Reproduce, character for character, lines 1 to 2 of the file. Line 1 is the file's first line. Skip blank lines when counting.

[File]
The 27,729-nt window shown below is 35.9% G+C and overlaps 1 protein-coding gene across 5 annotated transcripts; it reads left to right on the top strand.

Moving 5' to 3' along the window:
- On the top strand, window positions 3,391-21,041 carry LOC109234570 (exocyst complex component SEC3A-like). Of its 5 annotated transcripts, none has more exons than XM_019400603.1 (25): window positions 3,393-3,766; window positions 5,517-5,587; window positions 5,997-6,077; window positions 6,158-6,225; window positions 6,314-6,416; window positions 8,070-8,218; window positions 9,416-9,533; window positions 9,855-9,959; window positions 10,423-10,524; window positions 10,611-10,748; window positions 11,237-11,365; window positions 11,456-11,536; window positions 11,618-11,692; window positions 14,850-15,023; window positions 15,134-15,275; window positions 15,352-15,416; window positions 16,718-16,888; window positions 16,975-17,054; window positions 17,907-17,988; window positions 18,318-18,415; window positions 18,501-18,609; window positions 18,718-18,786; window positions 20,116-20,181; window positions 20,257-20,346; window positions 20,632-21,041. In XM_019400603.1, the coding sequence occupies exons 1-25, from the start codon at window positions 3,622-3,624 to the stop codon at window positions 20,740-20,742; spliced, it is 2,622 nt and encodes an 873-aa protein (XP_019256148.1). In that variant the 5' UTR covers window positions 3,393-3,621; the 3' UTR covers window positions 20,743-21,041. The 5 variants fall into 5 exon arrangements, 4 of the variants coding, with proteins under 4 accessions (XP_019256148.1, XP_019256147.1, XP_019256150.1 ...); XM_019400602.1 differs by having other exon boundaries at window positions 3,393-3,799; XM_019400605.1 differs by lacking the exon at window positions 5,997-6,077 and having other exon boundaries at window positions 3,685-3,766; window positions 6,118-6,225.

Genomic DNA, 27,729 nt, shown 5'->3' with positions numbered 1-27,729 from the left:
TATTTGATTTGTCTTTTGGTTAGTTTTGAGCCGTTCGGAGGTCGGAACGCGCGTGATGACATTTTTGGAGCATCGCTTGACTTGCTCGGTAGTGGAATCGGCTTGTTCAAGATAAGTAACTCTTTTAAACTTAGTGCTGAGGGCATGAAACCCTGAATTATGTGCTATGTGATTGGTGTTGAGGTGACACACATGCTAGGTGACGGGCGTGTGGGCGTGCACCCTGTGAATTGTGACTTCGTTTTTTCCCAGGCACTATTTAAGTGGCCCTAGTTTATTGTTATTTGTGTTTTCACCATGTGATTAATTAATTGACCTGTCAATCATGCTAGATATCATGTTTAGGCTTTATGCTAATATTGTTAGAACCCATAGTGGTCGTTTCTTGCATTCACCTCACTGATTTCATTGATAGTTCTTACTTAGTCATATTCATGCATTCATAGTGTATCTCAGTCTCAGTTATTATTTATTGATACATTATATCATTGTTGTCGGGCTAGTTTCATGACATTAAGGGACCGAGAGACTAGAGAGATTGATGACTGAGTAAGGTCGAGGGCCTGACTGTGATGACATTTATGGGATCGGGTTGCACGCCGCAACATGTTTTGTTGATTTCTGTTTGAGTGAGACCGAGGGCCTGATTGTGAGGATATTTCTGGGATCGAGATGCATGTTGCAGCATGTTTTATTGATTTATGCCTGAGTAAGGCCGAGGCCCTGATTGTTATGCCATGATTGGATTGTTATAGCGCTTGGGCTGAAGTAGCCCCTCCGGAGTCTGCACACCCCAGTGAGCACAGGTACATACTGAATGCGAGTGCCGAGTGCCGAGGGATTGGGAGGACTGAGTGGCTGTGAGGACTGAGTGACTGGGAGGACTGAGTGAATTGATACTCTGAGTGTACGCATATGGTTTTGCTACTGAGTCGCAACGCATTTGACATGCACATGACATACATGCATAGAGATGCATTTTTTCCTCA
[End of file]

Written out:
The 27,729-nt window shown below is 35.9% G+C and overlaps 1 protein-coding gene across 5 annotated transcripts; it reads left to right on the top strand.

Moving 5' to 3' along the window: